At BARKS, we believe pets have an intrinsic right to be treated humanely, to have each of their individual needs met, and to live in safe, enriched environments free from force, pain and fear. In this cyber-driven world, where information may not always be current, accurate or scientifically sound, we provide a platform for promoting education, resources, equipment, ideas, methods and techniques that both pet professionals and guardians can trust. We believe this forms the foundation for a pet's healthy socialization and a stable environment that is better suited to preventing behavior problems, while protecting the overall wellbeing of each individual animal.

BARKS covers all things animal behavior and training, pet care, canine, feline, equine, avian, pocket pets, and exotics, as well as business, sales, marketing and consulting. A must-read for animal behavior, training and pet care professionals, and pet guardians interested in learning more about modern, science-based, force-free training techniques and tools!

Editor's Pick

The Dark Side of Dog Training and Pet Care

© Can Stock Photo/Quasarphoto

Dog training and pet care professionals, and indeed, pet owners themselves, need to be aware that in many countries, states and counties, laws are woefully inadequate to protect the lives of dogs, or protect them from blatant neglect or abuse when they are in the care of trainers, boarding, day care, or any other type of pet care environment. Where such laws do exist, they are often weak, poorly written and/or not well-enforced, leaving gaping loopholes for perpetrators of animal-related crimes. And sadly, all too often in the media, one reads about a dog who died while at the groomer, or at a board and train facility, or many other such horror stories. Read more.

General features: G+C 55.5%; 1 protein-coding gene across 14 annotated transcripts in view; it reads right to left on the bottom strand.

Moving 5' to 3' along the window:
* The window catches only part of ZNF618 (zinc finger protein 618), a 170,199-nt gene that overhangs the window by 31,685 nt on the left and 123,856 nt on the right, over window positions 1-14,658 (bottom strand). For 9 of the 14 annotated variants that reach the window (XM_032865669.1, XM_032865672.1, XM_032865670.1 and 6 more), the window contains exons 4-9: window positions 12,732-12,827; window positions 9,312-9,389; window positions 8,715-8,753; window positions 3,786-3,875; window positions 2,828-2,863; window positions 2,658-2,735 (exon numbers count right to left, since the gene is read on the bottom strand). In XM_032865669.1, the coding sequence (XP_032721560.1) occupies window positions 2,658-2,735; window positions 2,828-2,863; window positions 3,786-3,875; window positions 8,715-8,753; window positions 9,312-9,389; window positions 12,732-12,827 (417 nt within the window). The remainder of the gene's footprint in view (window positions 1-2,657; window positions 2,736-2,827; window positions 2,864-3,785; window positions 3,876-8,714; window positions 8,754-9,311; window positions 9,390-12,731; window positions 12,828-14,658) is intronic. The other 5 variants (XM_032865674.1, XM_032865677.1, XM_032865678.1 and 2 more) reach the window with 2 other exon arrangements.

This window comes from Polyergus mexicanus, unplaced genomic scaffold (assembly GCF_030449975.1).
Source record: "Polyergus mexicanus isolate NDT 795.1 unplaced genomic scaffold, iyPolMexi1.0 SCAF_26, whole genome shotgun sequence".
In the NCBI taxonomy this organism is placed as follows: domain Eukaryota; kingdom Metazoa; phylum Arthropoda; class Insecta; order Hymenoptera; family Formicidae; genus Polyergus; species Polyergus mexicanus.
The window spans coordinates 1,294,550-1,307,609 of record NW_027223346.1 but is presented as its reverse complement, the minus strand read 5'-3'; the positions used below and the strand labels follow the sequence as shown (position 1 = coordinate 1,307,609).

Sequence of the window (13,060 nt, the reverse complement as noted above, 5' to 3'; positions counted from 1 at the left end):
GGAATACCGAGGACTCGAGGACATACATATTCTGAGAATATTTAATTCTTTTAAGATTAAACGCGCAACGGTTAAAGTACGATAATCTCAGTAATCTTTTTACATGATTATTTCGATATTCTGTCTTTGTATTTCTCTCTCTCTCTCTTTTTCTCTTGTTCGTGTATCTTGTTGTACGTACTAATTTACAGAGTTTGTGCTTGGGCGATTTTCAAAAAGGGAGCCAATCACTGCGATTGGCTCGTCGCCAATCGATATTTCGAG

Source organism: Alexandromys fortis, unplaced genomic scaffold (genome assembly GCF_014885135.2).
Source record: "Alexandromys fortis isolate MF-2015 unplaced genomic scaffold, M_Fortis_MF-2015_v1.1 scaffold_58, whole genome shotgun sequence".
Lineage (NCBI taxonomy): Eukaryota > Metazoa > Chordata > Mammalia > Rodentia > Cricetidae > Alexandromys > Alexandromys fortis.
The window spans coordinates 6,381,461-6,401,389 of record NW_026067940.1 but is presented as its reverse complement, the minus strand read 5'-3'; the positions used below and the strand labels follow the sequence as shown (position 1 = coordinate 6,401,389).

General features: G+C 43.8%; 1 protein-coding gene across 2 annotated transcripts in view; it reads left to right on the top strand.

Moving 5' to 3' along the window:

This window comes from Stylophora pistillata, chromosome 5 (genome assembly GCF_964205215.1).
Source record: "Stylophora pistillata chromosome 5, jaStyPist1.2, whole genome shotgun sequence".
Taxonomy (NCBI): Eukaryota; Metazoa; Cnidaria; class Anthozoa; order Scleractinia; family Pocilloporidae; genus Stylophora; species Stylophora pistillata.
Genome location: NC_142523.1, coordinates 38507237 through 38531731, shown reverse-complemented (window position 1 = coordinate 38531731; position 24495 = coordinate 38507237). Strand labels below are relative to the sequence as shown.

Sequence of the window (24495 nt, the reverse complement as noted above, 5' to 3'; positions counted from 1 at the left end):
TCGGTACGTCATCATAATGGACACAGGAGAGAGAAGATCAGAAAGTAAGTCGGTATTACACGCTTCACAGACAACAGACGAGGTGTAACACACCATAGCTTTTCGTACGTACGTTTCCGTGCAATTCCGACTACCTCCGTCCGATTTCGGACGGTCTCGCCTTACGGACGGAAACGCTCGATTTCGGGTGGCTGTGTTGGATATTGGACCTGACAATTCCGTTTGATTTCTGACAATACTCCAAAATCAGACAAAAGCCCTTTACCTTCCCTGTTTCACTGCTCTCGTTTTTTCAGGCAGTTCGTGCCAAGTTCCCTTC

Featured Article from the July 2018 Issue

Setting a Course to Confidence

© Patricia Calderone/Clicker Canines

Can confidence be built in dogs? If so, how and what does a confident dog look like versus one that isn’t confident? Confidence building requires helping a dog to feel safe, to trust again, and to change habits, while guardians may be changing attitudes, tweaking their home environments and also changing life-long habits. A dog who is not confident portrays this in a way that looks very much like fear. Fear in dogs can be debilitating, stressful, and cause them to act out, react and even aggress. All of this expends energy and builds stress allowing reactions to get stronger if nothing is done. A confident dog, on the other hand, is curious, happy, interactive, attentive, responsive and eager. A confident dog can handle a leash walk with distractions, interact civilly with other dogs and people, and communicate with his guardians because he has built up a trust account with them. A confident dog feels safe, trusts and habituates confident behaviors causing him to make good decisions. Read more.